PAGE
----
On ViewSteven Harvey Fine Arts Projects
January 8 – February 9, 2014
The sort of self-examination Susanna Coffey has practiced over the past three decades is far from the passive self-absorption often criticized in contemporary media. Her long practice of self-portraiture, which she expands significantly in this new group of small paintings, is an active investigation of cultural forms related to the self.
Coffey’s art is one of empirical observation, constantly varied based on the subject she contemplates. Like a teller of tales, she’s assumed varied guises over the past three decades, sometimes under dramatic lighting or extreme points of view, sometimes in flamboyant costumes or exaggerated make-up; she finds constant sources of invention in her own person and in the roles our society asks us to play. Yet as a true painter who works from observation, she finds ongoing inspiration in whatever light a new day brings to familiar features. Nuanced yet dispassionate, her paintings are grounded in the materials at hand.
Coffey’s understated style can best be appreciated in the delicately rendered “James’s Woman’s Skull” (2011), which serves as a sort of anchor for this wide-ranging exhibition. She brings a tactile immediacy to her treatment of the skull’s lustrous surface, but without any showy display of technique; it’s centered, frontal—no compositional theatrics. In “Yammy” (2012), she treats with equal respect a mask from New Guinea, used to adorn five to six foot long yam tubers to indicate their participation in the life of the tribe. Painterly touch is central to these small-scale works, about the size of hand-held mirrors; it animates their subjects and their enveloping space, which begins to assume a material presence.
This basis in specifics serves Coffey well in the more ambitious psychological exploration she undertakes with the works in Elemental. In the past, she has often used the background as a way to add psychological inflections to her portraits, most dramatically during the Iraq War, when she depicted her head with eyes closed in front of televised images of the bombing of Baghdad. Here, the backgrounds increasingly encroach on the heads. In “Green” (2013), as though submerged in a forest floor, Coffey’s face is partly covered by fronds of evergreen, which delicately touch her lips, while the deeply shadowed head in “Rest Stop” (2013) evokes her recent series of night paintings, in which the overall darkness supplies a matrix for emerging forms.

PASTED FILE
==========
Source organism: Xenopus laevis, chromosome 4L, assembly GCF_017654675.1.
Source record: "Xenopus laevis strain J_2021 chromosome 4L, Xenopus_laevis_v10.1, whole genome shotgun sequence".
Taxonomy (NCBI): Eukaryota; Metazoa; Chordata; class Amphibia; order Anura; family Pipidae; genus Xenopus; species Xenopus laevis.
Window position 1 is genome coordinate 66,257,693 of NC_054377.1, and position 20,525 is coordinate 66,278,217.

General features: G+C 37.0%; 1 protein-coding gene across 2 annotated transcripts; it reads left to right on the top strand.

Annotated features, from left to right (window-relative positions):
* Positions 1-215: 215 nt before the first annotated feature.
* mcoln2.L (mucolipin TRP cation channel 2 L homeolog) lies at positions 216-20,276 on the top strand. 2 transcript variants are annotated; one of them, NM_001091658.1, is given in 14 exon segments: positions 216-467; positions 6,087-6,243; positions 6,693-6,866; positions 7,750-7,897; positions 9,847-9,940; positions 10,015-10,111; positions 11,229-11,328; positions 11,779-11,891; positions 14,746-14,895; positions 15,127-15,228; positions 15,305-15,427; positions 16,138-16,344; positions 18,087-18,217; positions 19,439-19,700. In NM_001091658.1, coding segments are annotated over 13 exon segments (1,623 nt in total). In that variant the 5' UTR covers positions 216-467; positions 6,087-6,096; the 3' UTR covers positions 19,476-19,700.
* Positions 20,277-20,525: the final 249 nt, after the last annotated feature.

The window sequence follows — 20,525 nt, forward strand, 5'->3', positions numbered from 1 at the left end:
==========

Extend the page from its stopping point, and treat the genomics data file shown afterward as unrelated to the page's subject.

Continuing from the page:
The obscured self-images, along with Coffey’s invocation of elemental forces, take the works in an increasingly abstract and Jungian direction. “Takenage’s Division” (2011) alludes to Monet and the familiar trope of reflection in water. Shifting from the mirror to the natural world, the self-image is lost in dark depths; we seek shadowy traces of eyes and lips in the ripples around the familiar axis of symmetry. Water is the locus of Narcissus’s self-loss, and the spreading hair and blue background of “Headstand, Earle’s and Locke’s” (2012) suggest Ophelia adrift, another archetype of self-abandonment.
“Oh Day, Verge and Bow”(2013), apparently an allusion to fire, takes us into very subjective territory indeed. We peer through cloudy layers of sprayed orange paint into darker spaces where luminous touches of pigment suggest features, suspended between surface and depth. In recent works, Coffey used “Apophenia” as a title, a tendency to see patterns in random data, linked to psychological disassociation. Yet there’s a constructive process at work in this dissolution, coming from Coffey’s use of forms abstracted from the head—the waving tendrils of hair that supply the framework for “Sharon’s Potion’s Breath” (2011), like a pattern of facial tattoos, or the isolated shapes stenciled with spray paint applied in layers to “Merciful he/she” (2013). Coffey takes inspiration from the codified elements of African sculpture, and here she resorts to a process founded in this external construction of identity, as though to counter the dissolution of the self in Western naturalism. Can Coffey remain grounded as works like “New Friends with Old” (2013), distanced from direct touch, get larger?
But Coffey doesn’t reach for grandiose conclusions—while there’s a strong romantic element to her self-exploration, there’s also a matter-of-factness to her deployment of visual elements and strength in their compression. She doesn’t appeal to universal truths or deep structures, but settles for what can be grasped and rendered. If bringing life to materials through painting from observation is a sort of conjuring, then she indeed extends the tradition of magic that intrigues her in African art. But she entertains multiple cultural possibilities, and her small paintings take the viewer on a wide-ranging ride through visual and psychosocial space. On their modest scale, they aspire to the encyclopedic “anthropology of images” proposed by last year’s Venice Biennale.